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Hajim School Dean Wendi Heinzelman reappointed to five-year term

July 27, 2020
Wendi Heinzelman speaks from podiumHajim School Dean Wendi Heinzelman (University photo by Adam Fenster)

Wendi Heinzelman, who in 2016 was appointed the first woman dean of the Hajim School of Engineering & Applied Sciences, has been reappointed to a second five-year term, Provost Rob Clark announced. Heinzelman’s deanship renewal was approved by the Board of Trustees at a recent meeting.

“The Hajim School is in great hands with Wendi at the helm,” said Clark. “Throughout the decanal review process, we uniformly heard high praise for her work. She has shown incredible leadership recruiting and retaining outstanding faculty and students, introducing curricular innovations, and strategically growing the research profile. She is accelerating the momentum of the Hajim School and the University of Rochester, and I’m thrilled that she agreed to serve another five-year term.”

“Wendi is a forward-thinking leader who builds consensus around ideas to move the Hajim School forward,” said Donald Hall, Robert L. and Mary L. Sproull Dean of the Faculty of Arts, Sciences & Engineering. “Her dedication to the student learning experience is evident and adds tremendous value to the school. I can’t think of a better person to serve in this key leadership position.”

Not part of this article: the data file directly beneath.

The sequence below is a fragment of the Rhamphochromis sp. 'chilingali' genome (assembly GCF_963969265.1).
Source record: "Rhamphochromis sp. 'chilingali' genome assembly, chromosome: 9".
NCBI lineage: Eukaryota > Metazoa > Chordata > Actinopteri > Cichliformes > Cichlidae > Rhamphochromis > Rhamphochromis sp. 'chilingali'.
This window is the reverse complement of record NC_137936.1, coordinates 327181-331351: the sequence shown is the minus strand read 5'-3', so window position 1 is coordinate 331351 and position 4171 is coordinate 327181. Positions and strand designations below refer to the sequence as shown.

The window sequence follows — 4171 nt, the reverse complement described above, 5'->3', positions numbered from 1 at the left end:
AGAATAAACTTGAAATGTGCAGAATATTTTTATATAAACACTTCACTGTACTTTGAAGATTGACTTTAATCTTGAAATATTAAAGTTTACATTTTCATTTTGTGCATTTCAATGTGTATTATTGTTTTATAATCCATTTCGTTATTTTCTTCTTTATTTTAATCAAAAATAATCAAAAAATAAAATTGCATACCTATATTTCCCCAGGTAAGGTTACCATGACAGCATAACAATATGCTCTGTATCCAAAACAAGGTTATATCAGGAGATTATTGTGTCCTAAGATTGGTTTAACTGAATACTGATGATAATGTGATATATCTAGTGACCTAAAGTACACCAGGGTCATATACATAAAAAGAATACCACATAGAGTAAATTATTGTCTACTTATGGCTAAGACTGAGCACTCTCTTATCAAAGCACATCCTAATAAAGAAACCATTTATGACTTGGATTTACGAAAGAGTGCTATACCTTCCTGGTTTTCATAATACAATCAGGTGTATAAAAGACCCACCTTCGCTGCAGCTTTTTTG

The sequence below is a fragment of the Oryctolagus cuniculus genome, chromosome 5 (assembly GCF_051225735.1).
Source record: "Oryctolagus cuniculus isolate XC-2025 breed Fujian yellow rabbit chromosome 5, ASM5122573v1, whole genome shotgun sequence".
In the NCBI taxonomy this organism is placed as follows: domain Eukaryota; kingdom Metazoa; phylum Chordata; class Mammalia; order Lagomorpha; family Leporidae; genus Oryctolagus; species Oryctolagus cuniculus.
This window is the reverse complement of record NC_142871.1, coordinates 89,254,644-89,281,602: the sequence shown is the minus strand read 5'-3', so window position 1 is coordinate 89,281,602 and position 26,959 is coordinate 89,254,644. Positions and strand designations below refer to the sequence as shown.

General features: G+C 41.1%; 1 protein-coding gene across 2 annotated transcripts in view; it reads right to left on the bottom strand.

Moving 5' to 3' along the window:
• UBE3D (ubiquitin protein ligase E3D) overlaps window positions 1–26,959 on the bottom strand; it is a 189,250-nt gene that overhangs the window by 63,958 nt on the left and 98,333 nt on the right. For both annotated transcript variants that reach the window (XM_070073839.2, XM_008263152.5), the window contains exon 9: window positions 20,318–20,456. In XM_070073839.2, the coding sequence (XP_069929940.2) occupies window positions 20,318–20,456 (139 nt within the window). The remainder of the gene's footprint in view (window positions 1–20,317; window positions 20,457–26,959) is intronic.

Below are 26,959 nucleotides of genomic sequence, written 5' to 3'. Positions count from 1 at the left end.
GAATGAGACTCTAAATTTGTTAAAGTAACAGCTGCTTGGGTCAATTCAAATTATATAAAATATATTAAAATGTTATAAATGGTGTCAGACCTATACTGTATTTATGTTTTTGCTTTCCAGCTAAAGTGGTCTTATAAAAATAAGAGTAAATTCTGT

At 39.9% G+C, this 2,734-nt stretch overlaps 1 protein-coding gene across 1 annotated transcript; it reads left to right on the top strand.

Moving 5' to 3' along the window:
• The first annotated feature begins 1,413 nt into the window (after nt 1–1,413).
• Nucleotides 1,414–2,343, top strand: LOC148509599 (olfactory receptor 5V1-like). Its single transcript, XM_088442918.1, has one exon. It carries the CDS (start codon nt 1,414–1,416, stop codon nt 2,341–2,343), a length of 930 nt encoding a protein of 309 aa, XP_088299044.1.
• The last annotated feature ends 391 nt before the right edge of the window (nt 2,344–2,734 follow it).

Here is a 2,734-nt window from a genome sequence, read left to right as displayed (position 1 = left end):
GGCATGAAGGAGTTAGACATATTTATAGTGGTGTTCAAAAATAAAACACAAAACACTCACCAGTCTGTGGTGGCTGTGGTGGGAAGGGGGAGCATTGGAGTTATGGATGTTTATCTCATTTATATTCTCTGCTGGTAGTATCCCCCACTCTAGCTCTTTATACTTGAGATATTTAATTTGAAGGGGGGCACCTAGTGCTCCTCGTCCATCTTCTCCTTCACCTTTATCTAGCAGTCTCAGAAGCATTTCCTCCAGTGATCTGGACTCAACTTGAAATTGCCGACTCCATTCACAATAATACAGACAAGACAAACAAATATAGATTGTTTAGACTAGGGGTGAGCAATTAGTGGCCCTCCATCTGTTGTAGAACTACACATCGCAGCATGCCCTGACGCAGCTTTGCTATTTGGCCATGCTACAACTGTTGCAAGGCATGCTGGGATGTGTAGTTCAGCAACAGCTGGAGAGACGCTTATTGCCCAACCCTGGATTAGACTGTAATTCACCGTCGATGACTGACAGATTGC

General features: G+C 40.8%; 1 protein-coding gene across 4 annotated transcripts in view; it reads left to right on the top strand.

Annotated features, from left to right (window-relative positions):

The Hajim School comprises a variety of programs, departments, and institutes, including audio and music engineering, biomedical engineering, chemical engineering, computer science, electrical and computer engineering, materials science, mechanical engineering, and optics. The Goergen Institute for Data Science continues to be a key focus area for the school. Hajim faculty contribute to many of the application areas of data science, in addition to foundational research in data science tools, methods, and techniques.

Under Heinzelman’s direction, the Hajim School has significantly increased research expenditures and added new initiatives in data science, high energy density physics, and augmented and virtual reality, among others. She has expanded experiential learning opportunities for undergraduate students, including introducing the National Academy of Engineering (NAE) Grand Challenges Scholars Program (GCSP) to the school. She continues to support and to help launch several large-scale, crossdisciplinary research initiatives, including new initiatives in advanced materials for powerful lasers (AMPL), quantum technologies, materials research, sensors and diagnostics, and biological imaging/microscopy.

Since 2016, she has increased the diversity of Hajim’s undergraduate and faculty communities, and increased the number of women enrolled in Hajim bachelor’s, master’s, and PhD programs, as well as on the faculty. Of the approximately 1,736 full-time engineering undergraduates in the fall of 2019, 31.1 percent are women, 10.5 percent are underrepresented minorities, and 33.5 percent are international students.